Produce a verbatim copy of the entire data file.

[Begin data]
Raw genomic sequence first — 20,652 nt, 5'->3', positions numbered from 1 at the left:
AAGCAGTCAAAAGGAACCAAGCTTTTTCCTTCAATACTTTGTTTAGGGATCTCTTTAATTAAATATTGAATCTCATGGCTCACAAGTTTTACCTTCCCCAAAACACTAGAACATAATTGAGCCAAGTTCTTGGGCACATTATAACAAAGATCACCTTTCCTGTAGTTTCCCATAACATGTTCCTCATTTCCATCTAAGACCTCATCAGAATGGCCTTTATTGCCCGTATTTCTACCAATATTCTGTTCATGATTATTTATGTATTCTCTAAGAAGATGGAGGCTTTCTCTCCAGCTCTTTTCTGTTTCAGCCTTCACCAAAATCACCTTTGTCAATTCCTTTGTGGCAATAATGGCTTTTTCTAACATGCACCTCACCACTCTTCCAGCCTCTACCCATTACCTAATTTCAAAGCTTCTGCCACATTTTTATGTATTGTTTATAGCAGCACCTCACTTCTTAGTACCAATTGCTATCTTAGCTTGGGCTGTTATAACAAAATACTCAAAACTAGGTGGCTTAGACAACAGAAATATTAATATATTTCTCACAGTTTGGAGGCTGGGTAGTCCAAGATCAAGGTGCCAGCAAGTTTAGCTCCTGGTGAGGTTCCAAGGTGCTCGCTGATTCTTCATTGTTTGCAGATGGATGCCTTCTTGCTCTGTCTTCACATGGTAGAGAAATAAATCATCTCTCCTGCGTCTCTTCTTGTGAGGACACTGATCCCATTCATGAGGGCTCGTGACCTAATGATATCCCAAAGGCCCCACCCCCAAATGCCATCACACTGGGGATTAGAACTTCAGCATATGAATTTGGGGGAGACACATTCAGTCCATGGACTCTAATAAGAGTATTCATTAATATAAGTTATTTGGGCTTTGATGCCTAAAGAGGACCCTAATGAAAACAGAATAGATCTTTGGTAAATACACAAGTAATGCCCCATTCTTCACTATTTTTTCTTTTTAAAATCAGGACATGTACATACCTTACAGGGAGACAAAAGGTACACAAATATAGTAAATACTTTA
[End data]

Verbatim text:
Raw genomic sequence first — 20,652 nt, 5'->3', positions numbered from 1 at the left:
AAGCAGTCAAAAGGAACCAAGCTTTTTCCTTCAATACTTTGTTTAGGGATCTCTTTAATTAAATATTGAATCTCATGGCTCACAAGTTTTACCTTCCCCAAAACACTAGAACATAATTGAGCCAAGTTCTTGGGCACATTATAACAAAGATCACCTTTCCTGTAGTTTCCCATAACATGTTCCTCATTTCCATCTAAGACCTCATCAGAATGGCCTTTATTGCCCGTATTTCTACCAATATTCTGTTCATGATTATTTATGTATTCTCTAAGAAGATGGAGGCTTTCTCTCCAGCTCTTTTCTGTTTCAGCCTTCACCAAAATCACCTTTGTCAATTCCTTTGTGGCAATAATGGCTTTTTCTAACATGCACCTCACCACTCTTCCAGCCTCTACCCATTACCTAATTTCAAAGCTTCTGCCACATTTTTATGTATTGTTTATAGCAGCACCTCACTTCTTAGTACCAATTGCTATCTTAGCTTGGGCTGTTATAACAAAATACTCAAAACTAGGTGGCTTAGACAACAGAAATATTAATATATTTCTCACAGTTTGGAGGCTGGGTAGTCCAAGATCAAGGTGCCAGCAAGTTTAGCTCCTGGTGAGGTTCCAAGGTGCTCGCTGATTCTTCATTGTTTGCAGATGGATGCCTTCTTGCTCTGTCTTCACATGGTAGAGAAATAAATCATCTCTCCTGCGTCTCTTCTTGTGAGGACACTGATCCCATTCATGAGGGCTCGTGACCTAATGATATCCCAAAGGCCCCACCCCCAAATGCCATCACACTGGGGATTAGAACTTCAGCATATGAATTTGGGGGAGACACATTCAGTCCATGGACTCTAATAAGAGTATTCATTAATATAAGTTATTTGGGCTTTGATGCCTAAAGAGGACCCTAATGAAAACAGAATAGATCTTTGGTAAATACACAAGTAATGCCCCATTCTTCACTATTTTTTCTTTTTAAAATCAGGACATGTACATACCTTACAGGGAGACAAAAGGTACACAAATATAGTAAATACTTTA